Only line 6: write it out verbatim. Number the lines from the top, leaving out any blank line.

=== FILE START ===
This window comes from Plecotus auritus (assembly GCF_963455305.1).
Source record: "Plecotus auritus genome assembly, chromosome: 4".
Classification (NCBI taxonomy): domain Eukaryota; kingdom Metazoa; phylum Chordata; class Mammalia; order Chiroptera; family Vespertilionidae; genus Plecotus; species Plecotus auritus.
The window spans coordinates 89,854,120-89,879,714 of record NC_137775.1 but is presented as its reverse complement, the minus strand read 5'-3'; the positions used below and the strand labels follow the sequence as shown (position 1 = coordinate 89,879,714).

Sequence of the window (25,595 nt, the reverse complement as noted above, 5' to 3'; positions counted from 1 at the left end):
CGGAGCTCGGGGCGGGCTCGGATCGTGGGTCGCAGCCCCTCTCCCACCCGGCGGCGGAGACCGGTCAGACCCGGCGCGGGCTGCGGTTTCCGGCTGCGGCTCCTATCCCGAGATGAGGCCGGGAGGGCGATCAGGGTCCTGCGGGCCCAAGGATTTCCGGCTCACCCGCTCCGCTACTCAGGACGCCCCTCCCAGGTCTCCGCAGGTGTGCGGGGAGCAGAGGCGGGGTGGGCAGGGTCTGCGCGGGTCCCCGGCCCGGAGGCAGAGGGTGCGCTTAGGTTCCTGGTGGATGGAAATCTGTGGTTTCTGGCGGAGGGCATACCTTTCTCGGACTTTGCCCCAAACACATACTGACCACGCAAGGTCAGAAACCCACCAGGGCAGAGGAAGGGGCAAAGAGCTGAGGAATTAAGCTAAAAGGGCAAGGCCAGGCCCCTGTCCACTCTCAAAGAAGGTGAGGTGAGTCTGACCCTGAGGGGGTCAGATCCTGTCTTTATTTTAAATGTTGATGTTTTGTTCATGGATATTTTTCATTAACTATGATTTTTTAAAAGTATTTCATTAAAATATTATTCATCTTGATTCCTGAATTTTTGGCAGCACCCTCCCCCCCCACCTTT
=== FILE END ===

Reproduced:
CGGAGCTCGGGGCGGGCTCGGATCGTGGGTCGCAGCCCCTCTCCCACCCGGCGGCGGAGACCGGTCAGACCCGGCGCGGGCTGCGGTTTCCGGCTGCGGCTCCTATCCCGAGATGAGGCCGGGAGGGCGATCAGGGTCCTGCGGGCCCAAGGATTTCCGGCTCACCCGCTCCGCTACTCAGGACGCCCCTCCCAGGTCTCCGCAGGTGTGCGGGGAGCAGAGGCGGGGTGGGCAGGGTCTGCGCGGGTCCCCGGCCCGGAGGCAGAGGGTGCGCTTAGGTTCCTGGTGGATGGAAATCTGTGGTTTCTGGCGGAGGGCATACCTTTCTCGGACTTTGCCCCAAACACATACTGACCACGCAAGGTCAGAAACCCACCAGGGCAGAGGAAGGGGCAAAGAGCTGAGGAATTAAGCTAAAAGGGCAAGGCCAGGCCCCTGTCCACTCTCAAAGAAGGTGAGGTGAGTCTGACCCTGAGGGGGTCAGATCCTGTCTTTATTTTAAATGTTGATGTTTTGTTCATGGATATTTTTCATTAACTATGATTTTTTAAAAGTATTTCATTAAAATATTATTCATCTTGATTCCTGAATTTTTGGCAGCACCCTCCCCCCCCACCTTT